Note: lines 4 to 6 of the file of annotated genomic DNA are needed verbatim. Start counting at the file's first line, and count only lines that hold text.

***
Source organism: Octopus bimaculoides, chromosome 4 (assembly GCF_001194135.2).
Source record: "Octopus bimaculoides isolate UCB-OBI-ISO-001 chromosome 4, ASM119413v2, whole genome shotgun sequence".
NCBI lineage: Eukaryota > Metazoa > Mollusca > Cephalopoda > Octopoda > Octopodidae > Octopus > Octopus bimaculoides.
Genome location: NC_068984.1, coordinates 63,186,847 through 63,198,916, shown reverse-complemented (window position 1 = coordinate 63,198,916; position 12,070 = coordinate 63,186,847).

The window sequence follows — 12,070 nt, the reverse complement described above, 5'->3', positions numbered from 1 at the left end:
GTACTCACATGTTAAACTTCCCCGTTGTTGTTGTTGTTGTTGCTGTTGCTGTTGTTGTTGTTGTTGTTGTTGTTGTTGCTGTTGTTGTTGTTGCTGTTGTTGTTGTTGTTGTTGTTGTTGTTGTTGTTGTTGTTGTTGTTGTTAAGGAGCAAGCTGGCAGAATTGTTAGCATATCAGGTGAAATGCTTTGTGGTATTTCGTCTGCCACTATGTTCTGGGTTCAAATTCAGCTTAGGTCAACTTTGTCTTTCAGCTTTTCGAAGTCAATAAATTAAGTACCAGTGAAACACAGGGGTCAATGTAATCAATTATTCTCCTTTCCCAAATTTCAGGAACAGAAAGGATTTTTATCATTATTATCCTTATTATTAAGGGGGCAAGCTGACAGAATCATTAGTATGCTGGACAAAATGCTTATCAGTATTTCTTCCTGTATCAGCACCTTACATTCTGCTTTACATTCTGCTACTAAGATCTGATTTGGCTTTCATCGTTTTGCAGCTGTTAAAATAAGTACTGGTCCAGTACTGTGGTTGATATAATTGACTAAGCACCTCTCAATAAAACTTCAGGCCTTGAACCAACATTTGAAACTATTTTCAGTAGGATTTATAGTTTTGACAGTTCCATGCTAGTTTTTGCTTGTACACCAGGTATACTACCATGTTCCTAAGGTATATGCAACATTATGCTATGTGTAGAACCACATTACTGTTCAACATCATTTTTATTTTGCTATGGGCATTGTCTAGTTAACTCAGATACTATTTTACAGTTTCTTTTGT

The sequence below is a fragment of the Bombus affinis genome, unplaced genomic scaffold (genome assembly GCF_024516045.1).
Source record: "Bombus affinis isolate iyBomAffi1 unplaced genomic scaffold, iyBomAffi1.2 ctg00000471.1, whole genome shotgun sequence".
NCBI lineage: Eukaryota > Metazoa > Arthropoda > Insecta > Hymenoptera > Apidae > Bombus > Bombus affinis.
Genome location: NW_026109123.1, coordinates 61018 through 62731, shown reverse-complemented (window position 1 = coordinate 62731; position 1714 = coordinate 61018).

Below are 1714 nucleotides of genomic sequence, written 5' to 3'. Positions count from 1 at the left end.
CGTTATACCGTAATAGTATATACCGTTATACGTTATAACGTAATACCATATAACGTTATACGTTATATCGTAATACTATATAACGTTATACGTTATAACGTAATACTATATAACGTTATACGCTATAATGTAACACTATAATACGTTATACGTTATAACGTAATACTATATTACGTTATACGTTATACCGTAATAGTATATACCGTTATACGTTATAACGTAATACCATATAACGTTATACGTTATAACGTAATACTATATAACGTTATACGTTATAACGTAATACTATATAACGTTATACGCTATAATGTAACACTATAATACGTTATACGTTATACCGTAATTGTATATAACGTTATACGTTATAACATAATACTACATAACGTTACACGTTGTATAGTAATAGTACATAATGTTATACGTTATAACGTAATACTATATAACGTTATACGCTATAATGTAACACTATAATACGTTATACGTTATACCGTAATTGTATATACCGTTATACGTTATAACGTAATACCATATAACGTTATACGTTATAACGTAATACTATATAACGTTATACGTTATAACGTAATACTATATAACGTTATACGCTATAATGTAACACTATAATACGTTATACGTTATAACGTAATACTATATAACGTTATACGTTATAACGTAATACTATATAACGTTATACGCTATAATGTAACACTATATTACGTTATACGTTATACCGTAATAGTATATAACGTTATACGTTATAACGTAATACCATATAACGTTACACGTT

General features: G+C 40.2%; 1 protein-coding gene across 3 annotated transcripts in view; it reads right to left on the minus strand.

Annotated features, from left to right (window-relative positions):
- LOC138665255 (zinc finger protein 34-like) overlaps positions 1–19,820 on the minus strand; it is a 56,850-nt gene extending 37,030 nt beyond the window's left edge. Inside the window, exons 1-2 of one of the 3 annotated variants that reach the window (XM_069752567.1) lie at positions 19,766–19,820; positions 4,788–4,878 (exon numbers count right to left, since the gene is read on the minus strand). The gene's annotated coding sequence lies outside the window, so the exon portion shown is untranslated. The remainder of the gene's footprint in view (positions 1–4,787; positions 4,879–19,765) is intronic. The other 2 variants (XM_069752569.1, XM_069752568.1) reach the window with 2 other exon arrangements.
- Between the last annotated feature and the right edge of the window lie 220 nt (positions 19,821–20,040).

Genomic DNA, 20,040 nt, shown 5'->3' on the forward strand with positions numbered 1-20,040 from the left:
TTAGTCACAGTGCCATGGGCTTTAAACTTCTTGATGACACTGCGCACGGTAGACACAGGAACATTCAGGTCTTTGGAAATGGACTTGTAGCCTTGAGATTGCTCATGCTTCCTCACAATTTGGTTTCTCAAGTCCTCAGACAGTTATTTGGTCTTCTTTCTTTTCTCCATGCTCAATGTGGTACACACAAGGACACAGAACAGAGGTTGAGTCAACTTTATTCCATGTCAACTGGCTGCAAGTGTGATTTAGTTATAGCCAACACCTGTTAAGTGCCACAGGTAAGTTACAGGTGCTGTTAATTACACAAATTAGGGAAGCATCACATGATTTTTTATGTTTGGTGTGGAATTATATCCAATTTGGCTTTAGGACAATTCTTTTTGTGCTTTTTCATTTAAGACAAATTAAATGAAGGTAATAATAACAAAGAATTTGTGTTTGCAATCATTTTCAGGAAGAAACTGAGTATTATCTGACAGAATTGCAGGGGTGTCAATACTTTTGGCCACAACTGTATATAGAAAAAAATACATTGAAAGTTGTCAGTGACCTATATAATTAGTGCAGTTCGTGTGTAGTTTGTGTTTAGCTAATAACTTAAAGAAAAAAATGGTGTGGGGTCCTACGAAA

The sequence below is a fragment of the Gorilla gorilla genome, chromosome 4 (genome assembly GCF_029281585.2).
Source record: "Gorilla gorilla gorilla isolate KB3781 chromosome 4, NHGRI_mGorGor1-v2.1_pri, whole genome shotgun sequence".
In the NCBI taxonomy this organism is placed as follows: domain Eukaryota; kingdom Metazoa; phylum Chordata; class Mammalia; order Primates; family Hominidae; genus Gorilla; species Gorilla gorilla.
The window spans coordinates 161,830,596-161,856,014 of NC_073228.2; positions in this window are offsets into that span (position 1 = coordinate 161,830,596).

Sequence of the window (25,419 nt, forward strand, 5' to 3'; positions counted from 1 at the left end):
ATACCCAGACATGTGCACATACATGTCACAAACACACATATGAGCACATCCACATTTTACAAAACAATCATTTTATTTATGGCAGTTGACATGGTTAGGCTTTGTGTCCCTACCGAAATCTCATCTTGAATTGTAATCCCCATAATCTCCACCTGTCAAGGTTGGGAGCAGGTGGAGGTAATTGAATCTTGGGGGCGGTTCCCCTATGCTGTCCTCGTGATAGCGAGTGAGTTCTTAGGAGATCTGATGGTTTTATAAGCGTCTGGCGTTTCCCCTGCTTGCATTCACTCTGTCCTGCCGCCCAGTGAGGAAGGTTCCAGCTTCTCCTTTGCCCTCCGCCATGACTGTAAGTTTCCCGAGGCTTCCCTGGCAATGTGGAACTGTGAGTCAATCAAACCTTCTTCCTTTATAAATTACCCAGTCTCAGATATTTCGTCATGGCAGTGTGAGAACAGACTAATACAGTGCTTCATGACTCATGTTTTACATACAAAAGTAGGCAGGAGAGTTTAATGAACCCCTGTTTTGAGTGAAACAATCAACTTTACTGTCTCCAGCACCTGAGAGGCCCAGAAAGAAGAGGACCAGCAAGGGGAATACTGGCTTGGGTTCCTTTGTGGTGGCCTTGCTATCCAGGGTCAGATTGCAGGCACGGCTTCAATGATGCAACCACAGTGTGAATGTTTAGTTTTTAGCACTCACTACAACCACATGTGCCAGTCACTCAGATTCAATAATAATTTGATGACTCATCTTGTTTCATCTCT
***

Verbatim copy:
Genome location: NC_068984.1, coordinates 63,186,847 through 63,198,916, shown reverse-complemented (window position 1 = coordinate 63,198,916; position 12,070 = coordinate 63,186,847).

The window sequence follows — 12,070 nt, the reverse complement described above, 5'->3', positions numbered from 1 at the left end:
GTACTCACATGTTAAACTTCCCCGTTGTTGTTGTTGTTGTTGCTGTTGCTGTTGTTGTTGTTGTTGTTGTTGTTGTTGCTGTTGTTGTTGTTGCTGTTGTTGTTGTTGTTGTTGTTGTTGTTGTTGTTGTTGTTGTTGTTGTTAAGGAGCAAGCTGGCAGAATTGTTAGCATATCAGGTGAAATGCTTTGTGGTATTTCGTCTGCCACTATGTTCTGGGTTCAAATTCAGCTTAGGTCAACTTTGTCTTTCAGCTTTTCGAAGTCAATAAATTAAGTACCAGTGAAACACAGGGGTCAATGTAATCAATTATTCTCCTTTCCCAAATTTCAGGAACAGAAAGGATTTTTATCATTATTATCCTTATTATTAAGGGGGCAAGCTGACAGAATCATTAGTATGCTGGACAAAATGCTTATCAGTATTTCTTCCTGTATCAGCACCTTACATTCTGCTTTACATTCTGCTACTAAGATCTGATTTGGCTTTCATCGTTTTGCAGCTGTTAAAATAAGTACTGGTCCAGTACTGTGGTTGATATAATTGACTAAGCACCTCTCAATAAAACTTCAGGCCTTGAACCAACATTTGAAACTATTTTCAGTAGGATTTATAGTTTTGACAGTTCCATGCTAGTTTTTGCTTGTACACCAGGTATACTACCATGTTCCTAAGGTATATGCAACATTATGCTATGTGTAGAACCACATTACTGTTCAACATCATTTTTATTTTGCTATGGGCATTGTCTAGTTAACTCAGATACTATTTTACAGTTTCTTTTGT